Conway Fire Chief Le Hendrick in part credits how accurately predicted the flooding was. Firefighters went around last week with a map warning people they were going to flood even though they never had before.
Hendrick said on Tuesday firefighters checked and those areas were flooded.
The Waccamaw River in Conway was expected to crest on Wednesday at 21.7 feet (6.6 meters). It surpassed the previous record high of 17.9 feet (5.5 meters) set in 2016 by Hurricane Matthew on Friday.
The waterway is not expected to drop below 18 feet or so until sometime next week. The river floods at 11 feet (3.4 meters).



The Latest: Big changes for small fish for fishermen
Big changes are in store for herring fishermen in New England.
The National Oceanic and Atmospheric Administration says a recent assessment shows the small fish used as bait by lobster and tuna fishermen is in decline.
The New England Fishery Management Council adopted a new formula Tuesday that ties catch limits to assessments of the overall herring population in future years. The council wants to further reduce catch limits to prevent overfishing. But there were no projections available Tuesday.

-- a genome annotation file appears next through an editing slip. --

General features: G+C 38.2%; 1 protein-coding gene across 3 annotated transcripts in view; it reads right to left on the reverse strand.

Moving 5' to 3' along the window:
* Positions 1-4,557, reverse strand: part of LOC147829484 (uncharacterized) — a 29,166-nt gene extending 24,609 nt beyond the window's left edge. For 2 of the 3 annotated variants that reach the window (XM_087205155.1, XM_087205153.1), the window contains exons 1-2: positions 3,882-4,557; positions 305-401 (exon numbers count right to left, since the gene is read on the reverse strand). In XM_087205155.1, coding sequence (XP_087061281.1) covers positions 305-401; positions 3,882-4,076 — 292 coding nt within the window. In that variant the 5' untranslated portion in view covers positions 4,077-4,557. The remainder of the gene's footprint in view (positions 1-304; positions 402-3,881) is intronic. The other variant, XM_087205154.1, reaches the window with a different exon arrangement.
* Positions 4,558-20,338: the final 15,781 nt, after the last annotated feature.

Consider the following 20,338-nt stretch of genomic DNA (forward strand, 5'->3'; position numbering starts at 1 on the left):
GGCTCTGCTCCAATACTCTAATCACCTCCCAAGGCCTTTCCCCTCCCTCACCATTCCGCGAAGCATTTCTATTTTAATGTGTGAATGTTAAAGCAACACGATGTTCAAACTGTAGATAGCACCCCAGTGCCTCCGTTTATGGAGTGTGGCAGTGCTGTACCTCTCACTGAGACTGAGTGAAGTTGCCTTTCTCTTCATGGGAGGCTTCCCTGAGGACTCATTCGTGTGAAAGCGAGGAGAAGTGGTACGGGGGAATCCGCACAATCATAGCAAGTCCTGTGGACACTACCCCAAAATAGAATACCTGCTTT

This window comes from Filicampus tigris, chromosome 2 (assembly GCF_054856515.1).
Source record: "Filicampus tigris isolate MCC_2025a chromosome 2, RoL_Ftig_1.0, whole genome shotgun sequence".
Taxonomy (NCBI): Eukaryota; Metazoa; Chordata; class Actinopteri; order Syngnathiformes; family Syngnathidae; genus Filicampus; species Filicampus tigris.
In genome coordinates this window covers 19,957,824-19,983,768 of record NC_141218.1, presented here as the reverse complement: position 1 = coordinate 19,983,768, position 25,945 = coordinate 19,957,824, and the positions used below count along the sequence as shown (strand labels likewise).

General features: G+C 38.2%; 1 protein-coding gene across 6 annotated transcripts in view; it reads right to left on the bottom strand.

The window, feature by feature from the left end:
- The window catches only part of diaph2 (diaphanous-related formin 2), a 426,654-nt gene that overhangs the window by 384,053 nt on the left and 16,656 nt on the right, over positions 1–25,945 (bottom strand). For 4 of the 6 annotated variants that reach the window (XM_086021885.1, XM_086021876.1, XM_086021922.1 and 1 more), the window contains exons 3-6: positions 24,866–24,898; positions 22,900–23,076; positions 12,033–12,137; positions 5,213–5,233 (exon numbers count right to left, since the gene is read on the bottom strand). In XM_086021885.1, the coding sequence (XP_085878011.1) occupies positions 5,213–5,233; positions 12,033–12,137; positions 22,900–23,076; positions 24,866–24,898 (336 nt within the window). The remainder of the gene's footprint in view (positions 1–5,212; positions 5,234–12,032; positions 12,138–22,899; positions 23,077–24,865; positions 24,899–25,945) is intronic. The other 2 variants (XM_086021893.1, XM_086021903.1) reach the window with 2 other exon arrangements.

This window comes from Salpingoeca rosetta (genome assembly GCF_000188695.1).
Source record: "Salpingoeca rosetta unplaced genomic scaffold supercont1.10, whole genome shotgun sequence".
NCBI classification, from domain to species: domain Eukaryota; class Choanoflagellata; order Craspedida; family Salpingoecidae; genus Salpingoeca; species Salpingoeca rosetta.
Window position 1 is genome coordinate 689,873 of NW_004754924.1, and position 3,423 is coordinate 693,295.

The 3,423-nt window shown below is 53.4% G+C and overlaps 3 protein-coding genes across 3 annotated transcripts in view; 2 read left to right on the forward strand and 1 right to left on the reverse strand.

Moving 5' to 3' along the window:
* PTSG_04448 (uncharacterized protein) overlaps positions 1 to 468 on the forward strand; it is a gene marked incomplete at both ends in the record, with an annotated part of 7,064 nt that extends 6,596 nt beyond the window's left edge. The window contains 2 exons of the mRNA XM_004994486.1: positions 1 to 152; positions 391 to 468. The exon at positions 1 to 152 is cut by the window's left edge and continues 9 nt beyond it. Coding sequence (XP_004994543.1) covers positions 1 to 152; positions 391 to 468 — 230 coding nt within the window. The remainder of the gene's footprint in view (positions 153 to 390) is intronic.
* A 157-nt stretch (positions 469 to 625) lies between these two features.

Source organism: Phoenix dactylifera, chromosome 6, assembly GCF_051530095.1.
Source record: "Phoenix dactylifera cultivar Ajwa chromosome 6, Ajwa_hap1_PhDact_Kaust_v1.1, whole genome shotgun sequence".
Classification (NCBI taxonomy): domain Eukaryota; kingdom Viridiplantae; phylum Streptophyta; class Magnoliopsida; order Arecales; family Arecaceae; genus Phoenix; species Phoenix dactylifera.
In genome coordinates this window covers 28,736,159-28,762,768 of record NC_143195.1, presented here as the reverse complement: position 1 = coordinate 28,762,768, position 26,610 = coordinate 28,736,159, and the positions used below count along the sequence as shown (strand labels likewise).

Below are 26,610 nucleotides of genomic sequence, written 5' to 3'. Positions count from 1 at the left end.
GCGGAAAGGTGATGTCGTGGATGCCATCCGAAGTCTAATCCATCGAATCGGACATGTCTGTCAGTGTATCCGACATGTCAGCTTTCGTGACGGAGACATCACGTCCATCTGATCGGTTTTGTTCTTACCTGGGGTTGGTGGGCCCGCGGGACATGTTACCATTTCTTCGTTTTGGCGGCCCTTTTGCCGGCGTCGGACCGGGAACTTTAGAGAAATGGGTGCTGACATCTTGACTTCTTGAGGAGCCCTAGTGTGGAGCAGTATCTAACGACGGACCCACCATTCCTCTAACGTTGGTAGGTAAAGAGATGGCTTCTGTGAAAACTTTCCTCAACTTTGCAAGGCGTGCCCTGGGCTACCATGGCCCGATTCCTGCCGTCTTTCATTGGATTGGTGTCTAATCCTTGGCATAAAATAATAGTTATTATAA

Herring is a vitally important part of the marine ecosystem, serving as food for whales, seals and large fish.



4th Circuit halts pipeline work in national forest land
RICHMOND, Va. (AP) – A federal appeals court has halted work on the Atlantic Coast Pipeline through stretches of national forest land.
The 4th U.S. Circuit Court of Appeals on Monday granted a request from environmental groups to stay National Forest Service decisions allowing construction on about 20 miles of the 600-mile route.
Environmental groups requested the stay while a challenge to the forest service approvals is pending. The court is scheduled to hear arguments Friday.
Pipeline spokesman Aaron Ruby says the forest service conducted a thorough review and the court’s ruling won’t have a “significant impact” on the construction schedule.
Attorney DJ Gerken with the Southern Environmental Law Center says the stay means federal officials should halt work on the entirety of the pipeline. The center asked regulators for a stop-work order Tuesday.



AP-WF-09-26-18 1021GMT